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Imaging fictive locomotor patterns in larval Drosophila

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Author(s)

Stefan Pulver, Timothy Bayley, Adam Taylor, Jimena Berni, Michael Bate, Berthold Hedwig

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Abstract

We have established a preparation in larval Drosophila to monitor fictive locomotion simultaneously across abdominal and thoracic segments of the isolated CNS with genetically encoded Ca2+ indicators. The Ca2+ signals closely followed spiking activity measured electrophysiologically in nerve roots. Three motor patterns are analyzed. Two comprise waves of Ca2+ signals that progress along the longitudinal body axis in a posterior-to-anterior or anterior-to-posterior direction. These waves had statistically indistinguishable intersegmental phase delays compared with segmental contractions during forward and backward crawling behavior, despite being ∼10 times slower. During these waves, motor neurons of the dorsal longitudinal and transverse muscles were active in the same order as the muscle groups are recruited during crawling behavior. A third fictive motor pattern exhibits a left-right asymmetry across segments and bears similarities with turning behavior in intact larvae, occurring equally frequently and involving asymmetry in the same segments. Ablation of the segments in which forward and backward waves of Ca2+ signals were normally initiated did not eliminate production of Ca2+ waves. When the brain and subesophageal ganglion (SOG) were removed, the remaining ganglia retained the ability to produce both forward and backward waves of motor activity, although the speed and frequency of waves changed. Bilateral asymmetry of activity was reduced when the brain was removed and abolished when the SOG was removed. This work paves the way to studying the neural and genetic underpinnings of segmentally coordinated motor pattern generation in Drosophila with imaging techniques.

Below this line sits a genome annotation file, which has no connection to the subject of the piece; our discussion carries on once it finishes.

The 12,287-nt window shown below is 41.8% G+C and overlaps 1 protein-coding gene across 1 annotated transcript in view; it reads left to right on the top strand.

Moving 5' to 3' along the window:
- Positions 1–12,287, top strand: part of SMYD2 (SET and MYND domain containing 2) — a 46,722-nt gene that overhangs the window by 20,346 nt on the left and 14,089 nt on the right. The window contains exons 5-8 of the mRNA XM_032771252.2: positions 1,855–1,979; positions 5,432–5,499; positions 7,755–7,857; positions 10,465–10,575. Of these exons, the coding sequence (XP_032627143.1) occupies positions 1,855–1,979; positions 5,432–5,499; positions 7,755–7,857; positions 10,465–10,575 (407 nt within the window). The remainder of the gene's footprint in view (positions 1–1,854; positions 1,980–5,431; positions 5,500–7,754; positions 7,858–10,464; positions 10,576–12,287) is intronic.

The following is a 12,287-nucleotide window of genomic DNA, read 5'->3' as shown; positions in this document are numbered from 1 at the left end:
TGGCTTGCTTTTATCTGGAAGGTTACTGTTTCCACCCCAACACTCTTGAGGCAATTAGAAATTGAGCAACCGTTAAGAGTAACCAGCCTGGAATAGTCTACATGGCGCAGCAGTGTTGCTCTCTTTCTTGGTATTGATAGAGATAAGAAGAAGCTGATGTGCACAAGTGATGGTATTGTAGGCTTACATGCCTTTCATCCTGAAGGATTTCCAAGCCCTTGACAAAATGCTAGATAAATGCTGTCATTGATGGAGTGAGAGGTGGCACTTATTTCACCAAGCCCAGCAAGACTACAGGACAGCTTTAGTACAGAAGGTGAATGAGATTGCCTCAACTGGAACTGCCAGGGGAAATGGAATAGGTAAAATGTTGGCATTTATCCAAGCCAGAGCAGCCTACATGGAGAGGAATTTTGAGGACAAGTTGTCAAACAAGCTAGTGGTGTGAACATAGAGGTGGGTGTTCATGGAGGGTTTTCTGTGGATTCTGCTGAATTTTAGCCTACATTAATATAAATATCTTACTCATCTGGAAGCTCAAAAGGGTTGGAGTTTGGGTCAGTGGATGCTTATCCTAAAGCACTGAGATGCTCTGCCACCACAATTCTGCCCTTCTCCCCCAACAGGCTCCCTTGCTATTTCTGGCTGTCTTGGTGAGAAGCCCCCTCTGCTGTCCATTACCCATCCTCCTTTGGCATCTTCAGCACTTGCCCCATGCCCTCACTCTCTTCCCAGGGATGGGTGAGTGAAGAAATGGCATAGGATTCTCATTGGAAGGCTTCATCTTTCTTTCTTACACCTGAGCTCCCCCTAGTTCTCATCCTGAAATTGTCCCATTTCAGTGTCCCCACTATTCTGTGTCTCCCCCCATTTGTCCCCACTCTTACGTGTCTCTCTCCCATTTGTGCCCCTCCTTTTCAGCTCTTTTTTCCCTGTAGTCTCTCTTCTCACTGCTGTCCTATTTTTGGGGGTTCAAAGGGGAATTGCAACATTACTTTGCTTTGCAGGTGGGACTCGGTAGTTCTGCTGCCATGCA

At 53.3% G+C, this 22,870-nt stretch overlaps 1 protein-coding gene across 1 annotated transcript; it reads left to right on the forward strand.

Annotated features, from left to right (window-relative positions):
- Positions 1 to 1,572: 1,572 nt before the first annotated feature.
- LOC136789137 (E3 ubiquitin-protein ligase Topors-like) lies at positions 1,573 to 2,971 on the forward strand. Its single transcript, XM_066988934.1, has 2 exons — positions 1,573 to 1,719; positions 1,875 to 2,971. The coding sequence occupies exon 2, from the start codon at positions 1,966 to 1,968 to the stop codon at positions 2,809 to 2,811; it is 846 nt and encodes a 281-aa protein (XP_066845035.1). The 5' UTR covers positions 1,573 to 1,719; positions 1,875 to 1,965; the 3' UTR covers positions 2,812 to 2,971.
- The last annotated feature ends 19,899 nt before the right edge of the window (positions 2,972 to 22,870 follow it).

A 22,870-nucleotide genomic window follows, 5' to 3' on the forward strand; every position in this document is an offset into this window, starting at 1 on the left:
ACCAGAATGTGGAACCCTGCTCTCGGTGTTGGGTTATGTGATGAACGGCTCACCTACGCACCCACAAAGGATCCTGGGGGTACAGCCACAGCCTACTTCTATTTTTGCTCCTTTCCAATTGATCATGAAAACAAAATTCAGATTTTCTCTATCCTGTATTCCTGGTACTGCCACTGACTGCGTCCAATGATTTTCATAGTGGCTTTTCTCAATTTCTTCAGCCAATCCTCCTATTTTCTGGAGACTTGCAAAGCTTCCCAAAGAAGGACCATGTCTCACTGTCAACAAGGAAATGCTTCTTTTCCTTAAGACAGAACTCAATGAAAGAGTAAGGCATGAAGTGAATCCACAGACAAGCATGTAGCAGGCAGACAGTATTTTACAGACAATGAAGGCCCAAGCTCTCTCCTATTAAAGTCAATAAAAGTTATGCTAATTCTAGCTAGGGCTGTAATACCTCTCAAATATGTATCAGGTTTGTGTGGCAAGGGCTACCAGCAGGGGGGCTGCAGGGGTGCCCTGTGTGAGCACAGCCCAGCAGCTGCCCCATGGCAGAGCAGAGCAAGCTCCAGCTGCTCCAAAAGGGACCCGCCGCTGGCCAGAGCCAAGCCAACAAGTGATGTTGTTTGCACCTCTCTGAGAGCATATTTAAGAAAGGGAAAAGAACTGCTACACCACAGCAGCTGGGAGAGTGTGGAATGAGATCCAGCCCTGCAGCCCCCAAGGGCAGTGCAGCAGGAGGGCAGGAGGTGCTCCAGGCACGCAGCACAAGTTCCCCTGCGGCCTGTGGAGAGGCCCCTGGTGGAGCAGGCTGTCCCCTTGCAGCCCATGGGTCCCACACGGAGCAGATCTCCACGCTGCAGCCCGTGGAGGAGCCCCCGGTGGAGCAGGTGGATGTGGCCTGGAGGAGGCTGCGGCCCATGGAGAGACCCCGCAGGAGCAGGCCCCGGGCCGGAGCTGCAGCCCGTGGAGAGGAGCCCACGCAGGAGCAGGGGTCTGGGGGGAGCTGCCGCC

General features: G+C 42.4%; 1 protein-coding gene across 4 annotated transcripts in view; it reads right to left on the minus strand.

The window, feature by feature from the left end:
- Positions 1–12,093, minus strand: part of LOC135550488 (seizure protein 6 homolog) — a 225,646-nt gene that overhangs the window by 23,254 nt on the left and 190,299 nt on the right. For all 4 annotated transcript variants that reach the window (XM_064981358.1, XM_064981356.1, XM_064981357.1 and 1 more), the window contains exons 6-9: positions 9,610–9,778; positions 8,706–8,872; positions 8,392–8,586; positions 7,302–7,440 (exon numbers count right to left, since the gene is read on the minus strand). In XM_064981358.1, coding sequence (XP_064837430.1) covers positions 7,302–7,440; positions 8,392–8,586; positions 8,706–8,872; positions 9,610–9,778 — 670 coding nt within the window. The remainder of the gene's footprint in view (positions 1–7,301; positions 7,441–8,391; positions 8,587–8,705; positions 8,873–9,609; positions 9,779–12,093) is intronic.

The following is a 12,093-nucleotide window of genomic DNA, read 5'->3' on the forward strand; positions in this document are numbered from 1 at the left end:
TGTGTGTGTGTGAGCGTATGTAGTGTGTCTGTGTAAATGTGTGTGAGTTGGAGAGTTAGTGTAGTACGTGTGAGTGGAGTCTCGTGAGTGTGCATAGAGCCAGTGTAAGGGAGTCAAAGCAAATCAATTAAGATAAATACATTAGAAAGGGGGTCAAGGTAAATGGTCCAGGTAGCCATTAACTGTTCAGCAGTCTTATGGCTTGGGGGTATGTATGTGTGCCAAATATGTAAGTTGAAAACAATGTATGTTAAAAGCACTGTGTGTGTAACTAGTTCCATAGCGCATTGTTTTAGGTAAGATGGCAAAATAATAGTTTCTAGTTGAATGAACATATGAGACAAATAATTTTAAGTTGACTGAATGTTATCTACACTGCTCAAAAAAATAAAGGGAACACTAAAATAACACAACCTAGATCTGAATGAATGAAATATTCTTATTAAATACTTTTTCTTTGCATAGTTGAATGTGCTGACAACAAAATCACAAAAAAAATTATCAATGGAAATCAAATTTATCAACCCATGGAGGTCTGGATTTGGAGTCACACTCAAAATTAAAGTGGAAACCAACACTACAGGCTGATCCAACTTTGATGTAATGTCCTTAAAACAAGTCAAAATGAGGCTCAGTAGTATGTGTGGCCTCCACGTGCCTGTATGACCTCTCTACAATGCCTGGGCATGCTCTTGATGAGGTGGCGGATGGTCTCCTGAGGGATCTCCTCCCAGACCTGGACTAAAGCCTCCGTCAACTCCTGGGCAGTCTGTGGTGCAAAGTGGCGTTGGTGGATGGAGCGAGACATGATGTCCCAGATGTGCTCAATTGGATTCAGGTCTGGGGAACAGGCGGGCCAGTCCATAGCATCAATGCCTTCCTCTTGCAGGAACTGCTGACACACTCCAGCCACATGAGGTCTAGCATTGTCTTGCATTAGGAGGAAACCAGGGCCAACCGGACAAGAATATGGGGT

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Original languageEnglish
Pages (from-to)2564-2577
JournalJournal of Neurophysiology
Volume114
Issue number5
Early online date26 Aug 2015
DOIs
Publication statusPublished - 6 Nov 2015

    Research areas

  • Central pattern generator, Neuroethology, Intersegmental coordination, Calcium imaging, Locomotion

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